Here at Brooklyn Herborium, we discuss, constantly, how to heal: how to make garlic honey and fire cider, what kind of echinacea root to make a tincture from, how many drops of No Evil to use as a cleanser, how much sourdough starter you need in a pie crust, how to pickle vegetables, etcetera.
For so long I had a narrative of what my own healing would look like— physically, mentally, and spiritually. The narrative involved a lot of kale. It accumulated in an extremely serene, glowing version of myself that rarely, if ever, made mistakes or let people down.
I’ve been coming to terms with lately, that maybe being whole, maybe healing itself, involves some mess.
One of the most important things I’ve learned from Emma and Molly since beginning to herbalcraft at the Herborium is that healing rarely occurs in a straight line. The process isn’t always chronological or how we imagine it should be. It isn’t all lavender salt baths and tea and soup (although those things can certainly be part of it).
After asking what I could do to get back on track after a few days of anxiety and a pint of ice cream, Emma said to me: “Direction is more important than speed.”
Yes. Direction is more important than speed. Lately I’ve been thinking more about where I want to aim my bow instead of whether it always pierces the bullseye.
The philosophy at Brooklyn Herborium is that healing is an upwards spiral: “We cannot stand in the same river twice.” The first time I heard this, it felt like taking a deep breath. It let off so much of the pressure I was putting on myself to return to the “perfect” version of myself I remembered from years ago (a person that never existed, because just as I’m not perfect now, I wasn’t perfect then, either).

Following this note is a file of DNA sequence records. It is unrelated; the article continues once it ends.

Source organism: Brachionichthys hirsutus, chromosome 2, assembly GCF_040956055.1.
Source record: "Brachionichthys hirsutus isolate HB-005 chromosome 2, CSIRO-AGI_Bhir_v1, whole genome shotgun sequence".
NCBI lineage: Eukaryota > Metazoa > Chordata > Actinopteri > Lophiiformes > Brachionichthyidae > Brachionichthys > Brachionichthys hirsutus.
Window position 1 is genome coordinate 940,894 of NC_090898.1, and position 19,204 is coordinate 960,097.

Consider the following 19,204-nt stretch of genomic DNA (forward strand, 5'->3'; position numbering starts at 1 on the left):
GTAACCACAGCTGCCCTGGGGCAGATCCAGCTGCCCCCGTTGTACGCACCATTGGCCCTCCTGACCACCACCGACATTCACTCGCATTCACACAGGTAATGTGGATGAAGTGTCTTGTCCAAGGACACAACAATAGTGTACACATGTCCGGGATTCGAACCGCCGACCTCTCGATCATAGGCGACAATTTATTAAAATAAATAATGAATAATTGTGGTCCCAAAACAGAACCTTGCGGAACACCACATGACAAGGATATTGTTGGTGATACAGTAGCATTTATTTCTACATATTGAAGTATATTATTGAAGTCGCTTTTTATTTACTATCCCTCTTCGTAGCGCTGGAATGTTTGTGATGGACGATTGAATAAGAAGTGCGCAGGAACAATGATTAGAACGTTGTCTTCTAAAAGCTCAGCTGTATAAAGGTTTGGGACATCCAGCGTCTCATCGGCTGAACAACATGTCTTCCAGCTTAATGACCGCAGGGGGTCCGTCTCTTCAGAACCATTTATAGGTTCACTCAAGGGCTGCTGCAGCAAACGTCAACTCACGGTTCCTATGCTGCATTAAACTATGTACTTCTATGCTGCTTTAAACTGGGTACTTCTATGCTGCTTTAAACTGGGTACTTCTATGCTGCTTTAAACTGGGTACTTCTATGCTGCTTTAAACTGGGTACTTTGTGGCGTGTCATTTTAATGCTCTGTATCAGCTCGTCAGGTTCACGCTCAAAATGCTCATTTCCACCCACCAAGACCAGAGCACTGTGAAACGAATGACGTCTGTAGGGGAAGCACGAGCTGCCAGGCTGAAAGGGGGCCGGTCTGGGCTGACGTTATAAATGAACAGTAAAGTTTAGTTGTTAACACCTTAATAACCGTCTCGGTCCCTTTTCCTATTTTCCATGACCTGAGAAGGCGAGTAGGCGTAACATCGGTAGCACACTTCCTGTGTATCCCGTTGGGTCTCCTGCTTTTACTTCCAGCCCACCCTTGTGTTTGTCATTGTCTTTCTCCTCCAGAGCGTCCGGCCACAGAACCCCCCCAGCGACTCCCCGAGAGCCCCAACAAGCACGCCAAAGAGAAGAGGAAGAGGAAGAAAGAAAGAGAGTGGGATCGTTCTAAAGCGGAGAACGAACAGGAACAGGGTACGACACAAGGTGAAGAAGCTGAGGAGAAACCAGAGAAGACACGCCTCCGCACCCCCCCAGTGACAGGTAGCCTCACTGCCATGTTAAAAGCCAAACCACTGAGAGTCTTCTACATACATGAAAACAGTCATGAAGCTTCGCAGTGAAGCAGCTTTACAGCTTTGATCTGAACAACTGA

So what if, while healing (because we are always healing, aren’t we?), we actually allow ourselves to “mess up”? By mess up, I mean that we scramble the perfect, end-goal image of ourselves and we allow our ACTUAL selves to be part of this “healed” version? Our actual selves are absurd, strange, imperfect, ridiculous, and also absolutely lovely. Maybe, by doing so, the vision of our ideal selves transforms from a glass figurine into a stained glass window. In the words of Leonard Cohen, “There is a crack in everything. That is how the light gets in.”
Consider that the etymology of “to heal” is from Old English hælan:“to make whole.” Consider that the etymology of “whole” is from Old English hal: “the full amount.”
I think of Japanese pottery, of the concept of wabi sabi— all those broken ceramics threaded with gold. Can our “full amount” contain a messiness, contain a brokenness within it? Is this how the light enters?
Lately, for me, healing looks like punching a heavy bag at the boxing gym until I look like I’ve been dunked in the dead sea. Sometimes it means writing until my hands ache. Sometimes, and this is is the hardest for me, it means doing nothing at all. It means just sitting, and watching, and letting things be, without trying to tell or write the story. Because sometimes telling the story doesn’t leave space for all the small, beautiful moments that can be healers: a woman smiling at a baby, a leaf falling just as you walk by.